How to Cut Costs Without Hurting Driver Morale
Click here for a pdf of the print version that appeared in the July/August issue of Fleet Financials.
Although cost reduction has always been a part of successful fleet management, it isn't a pleasant task. Smaller vehicles, smaller engines, more controls on driver behavior, personal use charge increases - there are few actions a fleet manager can take to cut costs that drivers find pleasant.
But driver morale, their enthusiasm and focus in doing the job, shouldn't be ignored when fleet cost-cutting is on the table. It's easy to brush it off as "it's their job," however, as a practical matter, the morale of employees behind the wheel of a company vehicle is no less important than of those behind a desk in the office. Cutting costs without hurting driver morale can be accomplished with good communication, careful analysis of the options, and driver involvement.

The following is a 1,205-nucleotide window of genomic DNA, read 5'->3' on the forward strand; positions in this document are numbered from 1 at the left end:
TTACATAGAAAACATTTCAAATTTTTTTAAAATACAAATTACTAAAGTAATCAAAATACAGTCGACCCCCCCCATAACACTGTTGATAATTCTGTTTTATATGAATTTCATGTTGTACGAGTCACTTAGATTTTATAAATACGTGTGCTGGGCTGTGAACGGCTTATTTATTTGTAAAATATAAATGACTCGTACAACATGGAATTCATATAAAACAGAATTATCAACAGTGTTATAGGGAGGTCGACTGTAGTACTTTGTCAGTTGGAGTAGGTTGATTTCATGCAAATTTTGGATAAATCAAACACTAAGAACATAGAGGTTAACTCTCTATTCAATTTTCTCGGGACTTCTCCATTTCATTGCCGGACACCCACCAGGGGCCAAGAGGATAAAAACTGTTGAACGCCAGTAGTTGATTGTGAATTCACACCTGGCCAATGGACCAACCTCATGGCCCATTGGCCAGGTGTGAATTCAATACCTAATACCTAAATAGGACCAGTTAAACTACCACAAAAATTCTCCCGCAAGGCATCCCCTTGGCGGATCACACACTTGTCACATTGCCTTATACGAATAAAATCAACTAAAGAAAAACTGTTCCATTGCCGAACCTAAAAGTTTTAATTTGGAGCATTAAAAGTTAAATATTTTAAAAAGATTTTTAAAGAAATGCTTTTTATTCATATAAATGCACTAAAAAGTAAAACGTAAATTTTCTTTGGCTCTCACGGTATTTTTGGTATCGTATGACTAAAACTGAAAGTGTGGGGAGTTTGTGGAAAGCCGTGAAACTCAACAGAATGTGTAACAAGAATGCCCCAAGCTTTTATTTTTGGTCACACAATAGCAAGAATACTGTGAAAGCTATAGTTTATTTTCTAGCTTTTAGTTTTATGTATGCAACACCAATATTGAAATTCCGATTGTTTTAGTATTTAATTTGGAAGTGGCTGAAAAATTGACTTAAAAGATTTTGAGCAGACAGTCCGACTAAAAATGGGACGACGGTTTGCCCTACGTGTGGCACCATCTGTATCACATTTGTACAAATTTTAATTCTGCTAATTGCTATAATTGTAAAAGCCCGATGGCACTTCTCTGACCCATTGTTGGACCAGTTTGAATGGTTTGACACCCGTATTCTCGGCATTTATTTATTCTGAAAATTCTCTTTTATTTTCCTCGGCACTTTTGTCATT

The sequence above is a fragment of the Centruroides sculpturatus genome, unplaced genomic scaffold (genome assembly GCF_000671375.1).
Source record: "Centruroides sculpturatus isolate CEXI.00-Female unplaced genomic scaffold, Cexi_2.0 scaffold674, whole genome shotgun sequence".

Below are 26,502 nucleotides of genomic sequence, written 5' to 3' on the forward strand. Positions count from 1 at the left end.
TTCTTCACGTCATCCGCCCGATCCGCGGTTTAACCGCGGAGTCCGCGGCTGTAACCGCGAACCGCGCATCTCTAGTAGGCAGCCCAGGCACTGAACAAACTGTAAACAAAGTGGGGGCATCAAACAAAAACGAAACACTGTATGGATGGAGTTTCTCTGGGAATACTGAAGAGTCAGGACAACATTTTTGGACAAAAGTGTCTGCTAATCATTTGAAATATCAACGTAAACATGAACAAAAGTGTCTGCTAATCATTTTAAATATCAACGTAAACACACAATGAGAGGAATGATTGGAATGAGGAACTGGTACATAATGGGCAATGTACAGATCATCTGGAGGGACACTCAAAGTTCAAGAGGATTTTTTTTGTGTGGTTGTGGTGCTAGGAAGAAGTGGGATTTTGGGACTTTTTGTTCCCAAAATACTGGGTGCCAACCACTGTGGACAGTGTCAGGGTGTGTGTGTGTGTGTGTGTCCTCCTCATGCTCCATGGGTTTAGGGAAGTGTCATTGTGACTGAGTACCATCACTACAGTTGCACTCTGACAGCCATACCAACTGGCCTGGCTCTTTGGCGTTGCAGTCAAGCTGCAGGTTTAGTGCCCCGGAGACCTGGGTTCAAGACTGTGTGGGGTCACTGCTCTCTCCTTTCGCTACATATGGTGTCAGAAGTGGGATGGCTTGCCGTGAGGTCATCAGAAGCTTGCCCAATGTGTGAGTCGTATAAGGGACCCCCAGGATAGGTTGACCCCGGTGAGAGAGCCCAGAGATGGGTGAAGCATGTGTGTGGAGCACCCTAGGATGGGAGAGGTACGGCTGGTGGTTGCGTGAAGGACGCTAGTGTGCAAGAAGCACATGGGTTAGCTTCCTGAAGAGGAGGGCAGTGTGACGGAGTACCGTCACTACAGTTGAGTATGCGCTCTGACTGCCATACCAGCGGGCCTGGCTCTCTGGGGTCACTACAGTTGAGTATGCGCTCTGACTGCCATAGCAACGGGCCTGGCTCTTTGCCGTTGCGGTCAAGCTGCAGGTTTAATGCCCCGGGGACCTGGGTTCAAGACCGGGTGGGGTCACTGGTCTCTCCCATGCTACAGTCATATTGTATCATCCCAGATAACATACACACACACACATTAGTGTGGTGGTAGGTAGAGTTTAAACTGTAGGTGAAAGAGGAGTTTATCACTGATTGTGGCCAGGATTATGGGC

Where the Money Is
There are a number of common targets for fleet cost control: vehicle selection (downsizing), powertrain specifications, safety training, alternative-fuel vehicles, personal use - the list is long.
Most fleet managers, however, are aware the vast majority of fleet costs, and thus the most fertile targets for cost savings, are contained in two cost categories: depreciation and fuel. Though certainly savings can be had in other categories, the initial focus for savings efforts is usually one or both of these two categories.
Achieving cost savings here, as in all categories, will often depend upon the overall status of the fleet operation. In some cases, much excess cost has already been wrung out of the fleet via efforts going back years. In others, the fleet hasn't had the focus, perhaps no full-time fleet manager, and quick and substantial dollars are available. In either case, actions taken can have a profound effect on drivers who must bear the brunt of any changes.